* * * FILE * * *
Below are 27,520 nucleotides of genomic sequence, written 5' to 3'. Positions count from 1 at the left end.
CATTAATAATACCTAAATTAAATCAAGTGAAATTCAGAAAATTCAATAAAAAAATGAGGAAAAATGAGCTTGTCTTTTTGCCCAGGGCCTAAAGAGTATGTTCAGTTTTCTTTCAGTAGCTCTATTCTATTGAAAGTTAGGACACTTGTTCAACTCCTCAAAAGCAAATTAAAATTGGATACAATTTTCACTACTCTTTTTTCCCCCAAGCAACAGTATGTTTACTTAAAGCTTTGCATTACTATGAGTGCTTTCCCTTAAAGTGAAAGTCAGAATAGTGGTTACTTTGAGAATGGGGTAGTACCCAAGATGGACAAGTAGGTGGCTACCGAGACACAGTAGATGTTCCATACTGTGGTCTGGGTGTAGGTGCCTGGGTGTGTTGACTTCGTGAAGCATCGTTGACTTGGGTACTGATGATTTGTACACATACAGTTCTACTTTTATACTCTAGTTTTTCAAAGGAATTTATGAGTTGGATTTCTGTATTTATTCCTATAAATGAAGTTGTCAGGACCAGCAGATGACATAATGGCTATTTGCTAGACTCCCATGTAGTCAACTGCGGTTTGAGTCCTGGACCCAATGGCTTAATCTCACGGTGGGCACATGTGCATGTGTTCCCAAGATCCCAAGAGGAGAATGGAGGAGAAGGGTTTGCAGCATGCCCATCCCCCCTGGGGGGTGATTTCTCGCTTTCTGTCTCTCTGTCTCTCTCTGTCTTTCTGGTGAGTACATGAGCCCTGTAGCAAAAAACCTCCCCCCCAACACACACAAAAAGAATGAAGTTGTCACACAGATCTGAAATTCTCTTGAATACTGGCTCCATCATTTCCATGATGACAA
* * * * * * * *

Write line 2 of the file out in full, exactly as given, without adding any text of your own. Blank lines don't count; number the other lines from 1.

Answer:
CATTAATAATACCTAAATTAAATCAAGTGAAATTCAGAAAATTCAATAAAAAAATGAGGAAAAATGAGCTTGTCTTTTTGCCCAGGGCCTAAAGAGTATGTTCAGTTTTCTTTCAGTAGCTCTATTCTATTGAAAGTTAGGACACTTGTTCAACTCCTCAAAAGCAAATTAAAATTGGATACAATTTTCACTACTCTTTTTTCCCCCAAGCAACAGTATGTTTACTTAAAGCTTTGCATTACTATGAGTGCTTTCCCTTAAAGTGAAAGTCAGAATAGTGGTTACTTTGAGAATGGGGTAGTACCCAAGATGGACAAGTAGGTGGCTACCGAGACACAGTAGATGTTCCATACTGTGGTCTGGGTGTAGGTGCCTGGGTGTGTTGACTTCGTGAAGCATCGTTGACTTGGGTACTGATGATTTGTACACATACAGTTCTACTTTTATACTCTAGTTTTTCAAAGGAATTTATGAGTTGGATTTCTGTATTTATTCCTATAAATGAAGTTGTCAGGACCAGCAGATGACATAATGGCTATTTGCTAGACTCCCATGTAGTCAACTGCGGTTTGAGTCCTGGACCCAATGGCTTAATCTCACGGTGGGCACATGTGCATGTGTTCCCAAGATCCCAAGAGGAGAATGGAGGAGAAGGGTTTGCAGCATGCCCATCCCCCCTGGGGGGTGATTTCTCGCTTTCTGTCTCTCTGTCTCTCTCTGTCTTTCTGGTGAGTACATGAGCCCTGTAGCAAAAAACCTCCCCCCCAACACACACAAAAAGAATGAAGTTGTCACACAGATCTGAAATTCTCTTGAATACTGGCTCCATCATTTCCATGATGACAA